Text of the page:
Secure jobs and a general mood among Germans to spend rather than save their money have boosted retails sales in January. The surge comes as a sign that Germany has overcome economic contraction at the end of 2012.
In January, German retail sales rose by 3.1 percent from December, making up for a significant drop of 2.1 percent in the final month of 2012, the German Federal Statistics Office (Destatis) announced Friday.
Destatis figures also showed that January sales were 2.4 percent higher than in the same month a year ago.
Thanks to a robust German labor market, including rising wages, the sales figure was even higher than expected by economists, who had expected only a modest increase by 1 percent in a poll carried out by Dow Jones Newswires.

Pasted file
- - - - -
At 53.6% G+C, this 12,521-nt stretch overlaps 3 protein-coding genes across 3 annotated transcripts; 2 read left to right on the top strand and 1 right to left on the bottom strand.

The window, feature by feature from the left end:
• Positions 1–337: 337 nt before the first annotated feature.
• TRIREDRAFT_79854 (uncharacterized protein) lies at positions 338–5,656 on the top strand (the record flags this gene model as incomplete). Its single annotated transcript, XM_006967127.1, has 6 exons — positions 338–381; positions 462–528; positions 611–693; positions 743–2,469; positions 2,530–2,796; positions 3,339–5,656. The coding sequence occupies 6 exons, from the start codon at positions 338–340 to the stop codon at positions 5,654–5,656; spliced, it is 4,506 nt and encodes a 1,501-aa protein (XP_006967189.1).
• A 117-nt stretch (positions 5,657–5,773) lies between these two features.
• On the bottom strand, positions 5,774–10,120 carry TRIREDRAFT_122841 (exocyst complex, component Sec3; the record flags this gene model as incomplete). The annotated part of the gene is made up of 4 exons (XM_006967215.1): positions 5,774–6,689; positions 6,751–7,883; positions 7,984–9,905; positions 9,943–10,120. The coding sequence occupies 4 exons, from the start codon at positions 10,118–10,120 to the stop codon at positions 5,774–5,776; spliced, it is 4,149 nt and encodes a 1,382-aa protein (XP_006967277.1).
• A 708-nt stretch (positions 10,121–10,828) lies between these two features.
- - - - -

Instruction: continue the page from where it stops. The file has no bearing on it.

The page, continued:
Business was booming notably in supermarkets and department stores where sales grew by 6.1 percent, Destatis data showed. In addition, so-called e-commerce done via the Internet and mail order companies was also up by 5.9 percent.
The strong retail figures follow rising consumer confidence in Germany, which caused the closely-watched GfK consumer index to tick upwards.
The forward-looking indicator showed a rise in consumer mood from 5.8 points in February to 5.9 points for March, with the GfK consumer research group saying the confidence may last if Germans were not going to be unsettled by the financial crisis worsening again.
"Under these conditions, it is very likely that consumption will continue to be a major pillar of the economy in 2013," GfK said in a statement.
uhe/kms (dpa, Reuters, AFP)